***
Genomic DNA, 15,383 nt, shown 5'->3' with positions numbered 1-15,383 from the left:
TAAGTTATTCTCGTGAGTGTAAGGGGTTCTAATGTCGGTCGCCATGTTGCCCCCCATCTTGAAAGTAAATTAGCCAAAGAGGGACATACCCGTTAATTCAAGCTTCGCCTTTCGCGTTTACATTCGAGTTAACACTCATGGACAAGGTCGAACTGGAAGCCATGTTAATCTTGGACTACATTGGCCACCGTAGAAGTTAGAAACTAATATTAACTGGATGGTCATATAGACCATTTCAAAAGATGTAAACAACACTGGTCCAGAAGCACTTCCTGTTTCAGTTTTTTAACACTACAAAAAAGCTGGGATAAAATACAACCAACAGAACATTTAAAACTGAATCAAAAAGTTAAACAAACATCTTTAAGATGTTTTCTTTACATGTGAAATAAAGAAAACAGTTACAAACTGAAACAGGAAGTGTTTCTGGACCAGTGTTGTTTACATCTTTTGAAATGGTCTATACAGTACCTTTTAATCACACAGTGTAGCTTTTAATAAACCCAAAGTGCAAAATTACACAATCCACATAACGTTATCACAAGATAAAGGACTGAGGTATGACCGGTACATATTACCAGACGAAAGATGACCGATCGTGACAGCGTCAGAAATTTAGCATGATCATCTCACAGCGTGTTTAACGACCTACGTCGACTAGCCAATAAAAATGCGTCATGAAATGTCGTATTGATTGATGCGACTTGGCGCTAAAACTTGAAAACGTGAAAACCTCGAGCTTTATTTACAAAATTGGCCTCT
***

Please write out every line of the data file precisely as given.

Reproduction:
Genomic DNA, 15,383 nt, shown 5'->3' with positions numbered 1-15,383 from the left:
TAAGTTATTCTCGTGAGTGTAAGGGGTTCTAATGTCGGTCGCCATGTTGCCCCCCATCTTGAAAGTAAATTAGCCAAAGAGGGACATACCCGTTAATTCAAGCTTCGCCTTTCGCGTTTACATTCGAGTTAACACTCATGGACAAGGTCGAACTGGAAGCCATGTTAATCTTGGACTACATTGGCCACCGTAGAAGTTAGAAACTAATATTAACTGGATGGTCATATAGACCATTTCAAAAGATGTAAACAACACTGGTCCAGAAGCACTTCCTGTTTCAGTTTTTTAACACTACAAAAAAGCTGGGATAAAATACAACCAACAGAACATTTAAAACTGAATCAAAAAGTTAAACAAACATCTTTAAGATGTTTTCTTTACATGTGAAATAAAGAAAACAGTTACAAACTGAAACAGGAAGTGTTTCTGGACCAGTGTTGTTTACATCTTTTGAAATGGTCTATACAGTACCTTTTAATCACACAGTGTAGCTTTTAATAAACCCAAAGTGCAAAATTACACAATCCACATAACGTTATCACAAGATAAAGGACTGAGGTATGACCGGTACATATTACCAGACGAAAGATGACCGATCGTGACAGCGTCAGAAATTTAGCATGATCATCTCACAGCGTGTTTAACGACCTACGTCGACTAGCCAATAAAAATGCGTCATGAAATGTCGTATTGATTGATGCGACTTGGCGCTAAAACTTGAAAACGTGAAAACCTCGAGCTTTATTTACAAAATTGGCCTCT